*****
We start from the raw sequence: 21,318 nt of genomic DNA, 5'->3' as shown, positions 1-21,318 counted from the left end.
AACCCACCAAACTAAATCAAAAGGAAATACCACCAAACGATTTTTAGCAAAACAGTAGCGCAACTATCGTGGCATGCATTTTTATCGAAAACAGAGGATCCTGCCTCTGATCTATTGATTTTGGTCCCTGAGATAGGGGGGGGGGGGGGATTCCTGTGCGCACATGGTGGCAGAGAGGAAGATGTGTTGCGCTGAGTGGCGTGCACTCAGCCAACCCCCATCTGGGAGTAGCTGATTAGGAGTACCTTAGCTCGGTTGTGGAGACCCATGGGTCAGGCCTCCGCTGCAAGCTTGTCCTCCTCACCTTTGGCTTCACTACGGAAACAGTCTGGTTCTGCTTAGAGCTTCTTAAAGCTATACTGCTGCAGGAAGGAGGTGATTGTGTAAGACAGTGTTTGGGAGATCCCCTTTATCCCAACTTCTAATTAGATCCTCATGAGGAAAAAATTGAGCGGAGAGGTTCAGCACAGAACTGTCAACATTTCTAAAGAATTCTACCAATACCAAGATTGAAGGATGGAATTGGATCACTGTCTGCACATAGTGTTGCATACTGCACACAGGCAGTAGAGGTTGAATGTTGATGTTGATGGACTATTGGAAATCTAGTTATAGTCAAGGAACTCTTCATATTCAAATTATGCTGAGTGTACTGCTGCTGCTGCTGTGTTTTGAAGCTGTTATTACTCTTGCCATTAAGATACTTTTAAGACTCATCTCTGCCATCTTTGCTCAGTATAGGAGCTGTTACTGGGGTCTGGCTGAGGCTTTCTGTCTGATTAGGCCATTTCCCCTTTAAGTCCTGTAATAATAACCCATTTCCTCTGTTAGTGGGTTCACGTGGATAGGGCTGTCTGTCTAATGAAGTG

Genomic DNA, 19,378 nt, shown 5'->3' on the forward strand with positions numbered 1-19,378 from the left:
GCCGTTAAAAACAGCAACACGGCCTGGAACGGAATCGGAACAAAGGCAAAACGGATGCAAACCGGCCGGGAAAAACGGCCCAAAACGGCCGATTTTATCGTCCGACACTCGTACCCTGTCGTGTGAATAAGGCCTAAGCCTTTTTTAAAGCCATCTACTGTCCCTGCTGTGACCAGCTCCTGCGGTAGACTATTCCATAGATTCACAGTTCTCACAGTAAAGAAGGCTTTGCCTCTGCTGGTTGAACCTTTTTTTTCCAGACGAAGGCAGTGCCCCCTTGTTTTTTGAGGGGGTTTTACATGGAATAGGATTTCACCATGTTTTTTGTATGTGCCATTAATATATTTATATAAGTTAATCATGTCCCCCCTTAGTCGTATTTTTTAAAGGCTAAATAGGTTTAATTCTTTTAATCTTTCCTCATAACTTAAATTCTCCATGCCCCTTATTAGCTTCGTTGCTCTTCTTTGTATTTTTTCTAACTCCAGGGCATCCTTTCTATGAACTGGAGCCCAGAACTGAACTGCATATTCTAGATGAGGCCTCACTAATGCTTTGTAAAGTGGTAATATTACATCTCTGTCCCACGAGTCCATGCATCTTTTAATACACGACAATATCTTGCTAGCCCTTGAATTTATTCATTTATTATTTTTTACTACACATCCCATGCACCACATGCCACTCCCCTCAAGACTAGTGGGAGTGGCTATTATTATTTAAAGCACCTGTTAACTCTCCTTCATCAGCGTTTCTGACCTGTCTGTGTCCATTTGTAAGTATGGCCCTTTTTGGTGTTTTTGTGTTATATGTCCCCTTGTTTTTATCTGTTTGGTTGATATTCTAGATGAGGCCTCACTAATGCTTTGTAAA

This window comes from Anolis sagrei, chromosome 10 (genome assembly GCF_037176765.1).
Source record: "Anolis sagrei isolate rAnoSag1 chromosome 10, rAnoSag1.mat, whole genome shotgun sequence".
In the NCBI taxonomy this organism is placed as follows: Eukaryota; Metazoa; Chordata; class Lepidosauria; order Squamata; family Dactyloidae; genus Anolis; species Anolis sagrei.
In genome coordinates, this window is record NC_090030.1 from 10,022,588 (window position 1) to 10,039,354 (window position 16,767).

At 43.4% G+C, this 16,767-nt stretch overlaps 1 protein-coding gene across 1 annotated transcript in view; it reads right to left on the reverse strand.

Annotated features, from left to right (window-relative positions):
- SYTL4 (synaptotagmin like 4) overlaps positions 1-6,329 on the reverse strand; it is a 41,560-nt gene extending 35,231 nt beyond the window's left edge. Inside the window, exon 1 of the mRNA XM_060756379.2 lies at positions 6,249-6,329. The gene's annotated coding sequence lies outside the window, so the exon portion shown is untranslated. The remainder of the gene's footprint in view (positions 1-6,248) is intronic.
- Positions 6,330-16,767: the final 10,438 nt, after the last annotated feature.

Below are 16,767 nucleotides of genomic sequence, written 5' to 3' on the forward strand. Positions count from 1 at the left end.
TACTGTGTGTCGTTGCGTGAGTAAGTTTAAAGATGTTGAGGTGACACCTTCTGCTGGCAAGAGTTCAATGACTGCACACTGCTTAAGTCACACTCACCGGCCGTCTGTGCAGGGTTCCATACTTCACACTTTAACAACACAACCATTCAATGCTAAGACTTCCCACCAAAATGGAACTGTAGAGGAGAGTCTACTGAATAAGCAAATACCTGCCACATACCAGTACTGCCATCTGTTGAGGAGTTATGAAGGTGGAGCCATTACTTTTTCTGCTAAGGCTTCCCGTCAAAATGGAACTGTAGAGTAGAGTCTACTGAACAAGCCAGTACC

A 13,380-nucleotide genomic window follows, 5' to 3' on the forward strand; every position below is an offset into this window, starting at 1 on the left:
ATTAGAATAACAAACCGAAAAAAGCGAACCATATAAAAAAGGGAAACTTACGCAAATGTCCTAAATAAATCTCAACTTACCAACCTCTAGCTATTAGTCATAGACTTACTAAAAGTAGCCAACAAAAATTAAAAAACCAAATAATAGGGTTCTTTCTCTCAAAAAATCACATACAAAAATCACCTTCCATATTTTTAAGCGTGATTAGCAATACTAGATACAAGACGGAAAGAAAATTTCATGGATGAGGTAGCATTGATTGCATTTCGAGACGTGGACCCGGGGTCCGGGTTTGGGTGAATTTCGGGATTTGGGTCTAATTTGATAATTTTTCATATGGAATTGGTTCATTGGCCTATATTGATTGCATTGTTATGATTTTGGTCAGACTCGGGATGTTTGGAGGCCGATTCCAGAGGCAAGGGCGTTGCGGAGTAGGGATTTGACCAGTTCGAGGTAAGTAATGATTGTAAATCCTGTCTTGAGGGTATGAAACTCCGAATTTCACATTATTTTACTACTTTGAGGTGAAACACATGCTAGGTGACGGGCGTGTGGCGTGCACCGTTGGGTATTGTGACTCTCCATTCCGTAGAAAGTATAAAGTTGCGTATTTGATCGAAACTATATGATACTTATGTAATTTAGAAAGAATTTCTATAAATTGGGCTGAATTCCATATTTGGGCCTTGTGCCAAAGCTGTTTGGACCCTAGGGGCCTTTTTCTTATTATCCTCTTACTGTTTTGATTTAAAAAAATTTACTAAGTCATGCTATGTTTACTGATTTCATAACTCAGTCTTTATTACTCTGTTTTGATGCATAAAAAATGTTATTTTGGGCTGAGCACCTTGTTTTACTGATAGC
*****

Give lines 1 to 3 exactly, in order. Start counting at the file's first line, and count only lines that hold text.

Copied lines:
We start from the raw sequence: 21,318 nt of genomic DNA, 5'->3' as shown, positions 1-21,318 counted from the left end.
AACCCACCAAACTAAATCAAAAGGAAATACCACCAAACGATTTTTAGCAAAACAGTAGCGCAACTATCGTGGCATGCATTTTTATCGAAAACAGAGGATCCTGCCTCTGATCTATTGATTTTGGTCCCTGAGATAGGGGGGGGGGGGGGATTCCTGTGCGCACATGGTGGCAGAGAGGAAGATGTGTTGCGCTGAGTGGCGTGCACTCAGCCAACCCCCATCTGGGAGTAGCTGATTAGGAGTACCTTAGCTCGGTTGTGGAGACCCATGGGTCAGGCCTCCGCTGCAAGCTTGTCCTCCTCACCTTTGGCTTCACTACGGAAACAGTCTGGTTCTGCTTAGAGCTTCTTAAAGCTATACTGCTGCAGGAAGGAGGTGATTGTGTAAGACAGTGTTTGGGAGATCCCCTTTATCCCAACTTCTAATTAGATCCTCATGAGGAAAAAATTGAGCGGAGAGGTTCAGCACAGAACTGTCAACATTTCTAAAGAATTCTACCAATACCAAGATTGAAGGATGGAATTGGATCACTGTCTGCACATAGTGTTGCATACTGCACACAGGCAGTAGAGGTTGAATGTTGATGTTGATGGACTATTGGAAATCTAGTTATAGTCAAGGAACTCTTCATATTCAAATTATGCTGAGTGTACTGCTGCTGCTGCTGTGTTTTGAAGCTGTTATTACTCTTGCCATTAAGATACTTTTAAGACTCATCTCTGCCATCTTTGCTCAGTATAGGAGCTGTTACTGGGGTCTGGCTGAGGCTTTCTGTCTGATTAGGCCATTTCCCCTTTAAGTCCTGTAATAATAACCCATTTCCTCTGTTAGTGGGTTCACGTGGATAGGGCTGTCTGTCTAATGAAGTG

Genomic DNA, 19,378 nt, shown 5'->3' on the forward strand with positions numbered 1-19,378 from the left: